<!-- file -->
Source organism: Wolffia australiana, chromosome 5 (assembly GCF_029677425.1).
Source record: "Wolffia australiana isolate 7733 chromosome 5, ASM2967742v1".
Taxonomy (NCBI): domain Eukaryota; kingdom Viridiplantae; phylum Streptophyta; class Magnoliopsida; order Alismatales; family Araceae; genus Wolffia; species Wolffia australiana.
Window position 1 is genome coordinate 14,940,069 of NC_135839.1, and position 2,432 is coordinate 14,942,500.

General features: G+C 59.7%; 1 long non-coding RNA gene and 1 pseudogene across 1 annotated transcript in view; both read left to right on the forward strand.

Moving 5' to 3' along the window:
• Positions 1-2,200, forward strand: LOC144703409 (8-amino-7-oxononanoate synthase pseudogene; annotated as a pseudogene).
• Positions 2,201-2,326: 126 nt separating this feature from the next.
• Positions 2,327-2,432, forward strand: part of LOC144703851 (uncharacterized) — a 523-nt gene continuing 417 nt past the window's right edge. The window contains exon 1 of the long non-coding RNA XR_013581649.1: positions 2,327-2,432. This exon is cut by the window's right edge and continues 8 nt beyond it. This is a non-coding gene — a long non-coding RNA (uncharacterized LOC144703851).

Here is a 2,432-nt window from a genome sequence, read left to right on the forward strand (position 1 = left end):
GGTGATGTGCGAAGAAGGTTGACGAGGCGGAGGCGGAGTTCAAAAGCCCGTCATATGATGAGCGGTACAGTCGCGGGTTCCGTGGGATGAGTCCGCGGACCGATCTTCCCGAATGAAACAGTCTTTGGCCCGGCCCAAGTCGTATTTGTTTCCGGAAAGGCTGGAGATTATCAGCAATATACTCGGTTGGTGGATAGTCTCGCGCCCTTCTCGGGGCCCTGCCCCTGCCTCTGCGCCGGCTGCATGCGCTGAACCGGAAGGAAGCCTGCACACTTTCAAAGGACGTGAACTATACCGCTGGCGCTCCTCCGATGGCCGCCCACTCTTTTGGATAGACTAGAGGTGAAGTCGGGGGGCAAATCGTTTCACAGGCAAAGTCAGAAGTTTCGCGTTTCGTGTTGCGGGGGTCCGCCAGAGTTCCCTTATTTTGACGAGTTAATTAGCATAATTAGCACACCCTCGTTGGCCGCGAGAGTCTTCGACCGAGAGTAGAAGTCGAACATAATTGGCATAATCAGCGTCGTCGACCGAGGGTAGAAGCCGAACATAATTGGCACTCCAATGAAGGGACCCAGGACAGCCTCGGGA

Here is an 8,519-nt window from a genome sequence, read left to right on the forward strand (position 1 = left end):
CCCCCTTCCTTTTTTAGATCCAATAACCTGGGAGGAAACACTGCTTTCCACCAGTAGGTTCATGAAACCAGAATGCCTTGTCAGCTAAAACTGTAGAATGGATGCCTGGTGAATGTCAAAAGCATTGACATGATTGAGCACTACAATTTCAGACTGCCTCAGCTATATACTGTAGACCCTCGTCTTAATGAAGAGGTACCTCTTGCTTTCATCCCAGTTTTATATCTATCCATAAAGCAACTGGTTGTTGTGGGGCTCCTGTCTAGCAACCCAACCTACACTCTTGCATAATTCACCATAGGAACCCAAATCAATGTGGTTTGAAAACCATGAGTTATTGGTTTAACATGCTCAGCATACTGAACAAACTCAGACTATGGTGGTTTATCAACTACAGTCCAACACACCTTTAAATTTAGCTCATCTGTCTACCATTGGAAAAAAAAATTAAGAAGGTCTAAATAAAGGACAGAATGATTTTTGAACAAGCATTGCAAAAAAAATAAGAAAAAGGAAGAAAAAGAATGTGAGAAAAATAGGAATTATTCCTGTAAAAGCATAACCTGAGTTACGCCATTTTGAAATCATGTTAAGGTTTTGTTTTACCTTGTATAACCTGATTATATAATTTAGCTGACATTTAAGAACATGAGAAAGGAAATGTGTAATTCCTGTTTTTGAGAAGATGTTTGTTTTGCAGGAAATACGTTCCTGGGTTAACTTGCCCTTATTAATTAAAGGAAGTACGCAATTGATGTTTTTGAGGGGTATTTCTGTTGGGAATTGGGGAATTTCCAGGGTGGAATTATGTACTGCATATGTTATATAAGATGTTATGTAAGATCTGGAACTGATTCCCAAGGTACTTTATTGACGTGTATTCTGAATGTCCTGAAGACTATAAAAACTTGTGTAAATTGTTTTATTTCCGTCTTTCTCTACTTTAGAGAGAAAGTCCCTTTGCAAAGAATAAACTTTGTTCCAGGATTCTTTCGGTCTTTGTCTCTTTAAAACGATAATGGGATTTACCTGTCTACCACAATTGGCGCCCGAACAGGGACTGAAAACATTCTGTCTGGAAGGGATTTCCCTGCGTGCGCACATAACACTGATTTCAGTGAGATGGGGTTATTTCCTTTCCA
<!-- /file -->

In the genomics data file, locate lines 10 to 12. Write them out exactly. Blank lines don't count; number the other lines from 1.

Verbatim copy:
Here is a 2,432-nt window from a genome sequence, read left to right on the forward strand (position 1 = left end):
GGTGATGTGCGAAGAAGGTTGACGAGGCGGAGGCGGAGTTCAAAAGCCCGTCATATGATGAGCGGTACAGTCGCGGGTTCCGTGGGATGAGTCCGCGGACCGATCTTCCCGAATGAAACAGTCTTTGGCCCGGCCCAAGTCGTATTTGTTTCCGGAAAGGCTGGAGATTATCAGCAATATACTCGGTTGGTGGATAGTCTCGCGCCCTTCTCGGGGCCCTGCCCCTGCCTCTGCGCCGGCTGCATGCGCTGAACCGGAAGGAAGCCTGCACACTTTCAAAGGACGTGAACTATACCGCTGGCGCTCCTCCGATGGCCGCCCACTCTTTTGGATAGACTAGAGGTGAAGTCGGGGGGCAAATCGTTTCACAGGCAAAGTCAGAAGTTTCGCGTTTCGTGTTGCGGGGGTCCGCCAGAGTTCCCTTATTTTGACGAGTTAATTAGCATAATTAGCACACCCTCGTTGGCCGCGAGAGTCTTCGACCGAGAGTAGAAGTCGAACATAATTGGCATAATCAGCGTCGTCGACCGAGGGTAGAAGCCGAACATAATTGGCACTCCAATGAAGGGACCCAGGACAGCCTCGGGA

Here is an 8,519-nt window from a genome sequence, read left to right on the forward strand (position 1 = left end):